The westward propagation of EWs over the Atlantic, and their presence over the IAS and the eastern Pacific, has led to discussions about their origin. Though initially EWs over the eastern Pacific were considered to be a continuation of those over the Atlantic, some modeling studies have started to suggest that they could be generated in situ, primarily forced by the high terrain over the northern mountain ranges of South America and over the Panama bight. This hypothesis is in agreement with previous results of EW genesis over Africa. However, these studies also highlight the necessity of a pre-existing EW for further development downstream.
In this study, we first use a series of diagnostics to identify regions where EWs over the IAS and Central America are present, as well as points of enhanced forcing characterized by diabatic heating. With a clear idea of the mechanisms of forcing and support of EWs, a second part consists of using a spectral modeling approach, similar to Thorncroft et al. (2008), and considers different heating profiles.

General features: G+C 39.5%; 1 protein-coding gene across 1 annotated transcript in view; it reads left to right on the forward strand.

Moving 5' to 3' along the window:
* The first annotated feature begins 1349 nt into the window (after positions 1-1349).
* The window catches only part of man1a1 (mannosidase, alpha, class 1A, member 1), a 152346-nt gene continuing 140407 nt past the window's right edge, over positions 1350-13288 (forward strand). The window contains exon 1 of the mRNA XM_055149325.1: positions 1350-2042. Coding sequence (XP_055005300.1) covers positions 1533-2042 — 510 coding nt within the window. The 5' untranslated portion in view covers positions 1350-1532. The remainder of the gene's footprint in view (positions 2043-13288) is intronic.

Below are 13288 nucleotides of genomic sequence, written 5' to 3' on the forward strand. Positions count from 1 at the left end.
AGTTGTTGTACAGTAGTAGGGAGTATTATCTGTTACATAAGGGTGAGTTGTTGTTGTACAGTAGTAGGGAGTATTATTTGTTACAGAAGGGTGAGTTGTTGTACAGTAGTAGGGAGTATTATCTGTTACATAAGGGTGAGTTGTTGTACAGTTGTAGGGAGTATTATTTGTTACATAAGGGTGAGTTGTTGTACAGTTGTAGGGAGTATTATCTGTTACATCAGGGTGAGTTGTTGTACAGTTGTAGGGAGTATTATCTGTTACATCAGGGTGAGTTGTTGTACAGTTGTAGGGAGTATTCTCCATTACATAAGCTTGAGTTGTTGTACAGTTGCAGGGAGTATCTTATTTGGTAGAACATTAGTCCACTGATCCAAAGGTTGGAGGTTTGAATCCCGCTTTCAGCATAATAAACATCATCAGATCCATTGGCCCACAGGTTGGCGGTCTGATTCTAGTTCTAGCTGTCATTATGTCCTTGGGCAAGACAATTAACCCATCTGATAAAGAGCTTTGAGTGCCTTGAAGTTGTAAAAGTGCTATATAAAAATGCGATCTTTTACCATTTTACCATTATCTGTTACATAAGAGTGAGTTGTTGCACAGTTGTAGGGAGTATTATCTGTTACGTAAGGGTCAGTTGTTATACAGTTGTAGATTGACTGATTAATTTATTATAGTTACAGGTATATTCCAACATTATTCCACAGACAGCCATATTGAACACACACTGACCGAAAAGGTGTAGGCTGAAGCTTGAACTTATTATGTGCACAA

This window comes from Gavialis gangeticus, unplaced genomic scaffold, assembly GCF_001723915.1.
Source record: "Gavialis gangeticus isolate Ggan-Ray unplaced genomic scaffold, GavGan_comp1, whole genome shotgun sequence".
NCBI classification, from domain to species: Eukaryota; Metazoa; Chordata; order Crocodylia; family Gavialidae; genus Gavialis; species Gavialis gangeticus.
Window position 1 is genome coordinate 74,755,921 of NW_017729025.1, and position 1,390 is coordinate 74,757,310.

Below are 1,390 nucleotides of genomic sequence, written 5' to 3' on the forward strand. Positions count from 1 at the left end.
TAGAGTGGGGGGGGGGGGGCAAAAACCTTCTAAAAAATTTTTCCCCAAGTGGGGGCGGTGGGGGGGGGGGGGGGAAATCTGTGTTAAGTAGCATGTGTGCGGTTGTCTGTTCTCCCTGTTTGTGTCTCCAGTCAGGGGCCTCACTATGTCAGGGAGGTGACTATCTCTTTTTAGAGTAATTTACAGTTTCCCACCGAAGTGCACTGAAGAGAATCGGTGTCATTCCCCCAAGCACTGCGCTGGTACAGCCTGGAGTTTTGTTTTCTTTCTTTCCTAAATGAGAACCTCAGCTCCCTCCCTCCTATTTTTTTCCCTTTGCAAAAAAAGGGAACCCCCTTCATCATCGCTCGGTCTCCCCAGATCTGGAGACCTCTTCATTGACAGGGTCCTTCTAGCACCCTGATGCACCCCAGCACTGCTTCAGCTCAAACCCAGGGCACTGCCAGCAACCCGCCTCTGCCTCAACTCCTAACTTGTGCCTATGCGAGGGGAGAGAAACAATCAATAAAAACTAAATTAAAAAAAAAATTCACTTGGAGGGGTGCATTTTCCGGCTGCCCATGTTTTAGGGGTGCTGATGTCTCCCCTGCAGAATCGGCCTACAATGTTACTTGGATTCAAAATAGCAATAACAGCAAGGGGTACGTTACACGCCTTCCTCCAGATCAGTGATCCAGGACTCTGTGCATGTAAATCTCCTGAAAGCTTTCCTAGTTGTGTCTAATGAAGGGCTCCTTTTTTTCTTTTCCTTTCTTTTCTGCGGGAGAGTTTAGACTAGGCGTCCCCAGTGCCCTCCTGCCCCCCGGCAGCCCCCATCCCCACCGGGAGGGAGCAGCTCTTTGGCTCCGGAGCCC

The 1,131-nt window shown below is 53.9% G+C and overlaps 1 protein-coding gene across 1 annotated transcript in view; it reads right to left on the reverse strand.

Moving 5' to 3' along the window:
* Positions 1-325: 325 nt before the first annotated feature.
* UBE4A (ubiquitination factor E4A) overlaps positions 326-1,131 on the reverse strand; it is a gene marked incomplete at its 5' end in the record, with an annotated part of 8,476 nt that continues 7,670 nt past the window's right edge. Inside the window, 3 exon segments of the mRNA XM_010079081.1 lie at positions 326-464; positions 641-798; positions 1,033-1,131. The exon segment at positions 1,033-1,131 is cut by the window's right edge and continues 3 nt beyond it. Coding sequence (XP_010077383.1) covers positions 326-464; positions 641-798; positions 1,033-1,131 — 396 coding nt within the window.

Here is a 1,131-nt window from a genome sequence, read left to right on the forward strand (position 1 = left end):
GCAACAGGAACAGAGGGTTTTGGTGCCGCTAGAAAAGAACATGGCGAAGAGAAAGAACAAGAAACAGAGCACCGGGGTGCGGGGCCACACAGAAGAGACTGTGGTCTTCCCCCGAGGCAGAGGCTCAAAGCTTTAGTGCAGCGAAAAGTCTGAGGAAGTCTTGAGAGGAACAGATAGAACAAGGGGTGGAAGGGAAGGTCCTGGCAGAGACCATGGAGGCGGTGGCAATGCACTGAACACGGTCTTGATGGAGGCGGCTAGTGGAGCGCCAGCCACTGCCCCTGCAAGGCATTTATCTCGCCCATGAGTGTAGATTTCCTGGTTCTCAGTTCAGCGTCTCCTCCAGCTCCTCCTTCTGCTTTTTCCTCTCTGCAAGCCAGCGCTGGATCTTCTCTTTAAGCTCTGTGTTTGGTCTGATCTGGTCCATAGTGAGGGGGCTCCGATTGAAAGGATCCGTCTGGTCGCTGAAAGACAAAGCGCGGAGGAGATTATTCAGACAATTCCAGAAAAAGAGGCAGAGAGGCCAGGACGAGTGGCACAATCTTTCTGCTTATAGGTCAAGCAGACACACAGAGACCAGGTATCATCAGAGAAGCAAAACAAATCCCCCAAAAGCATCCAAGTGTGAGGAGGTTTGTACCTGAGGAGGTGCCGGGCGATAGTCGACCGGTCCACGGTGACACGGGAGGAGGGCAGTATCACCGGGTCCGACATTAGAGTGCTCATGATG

Results show that the mountain region over Central America is more likely to be a genesis point of EWs over the eastern Pacific. Additionally, the growth and support of EWs once they are created, strongly depends on the environment. In particular, EWs tend to propagate for a longer time when the westerly phase of MJO is present. Finally, different heating profiles are examined. Contrary to regions over Africa, deep convection is not the best profile for genesis of EWs over the IAS and eastern Pacific. Instead a shallow convective heating profile is more likely to support EW genesis due to energy sources and warm SSTs found over the eastern Pacific region.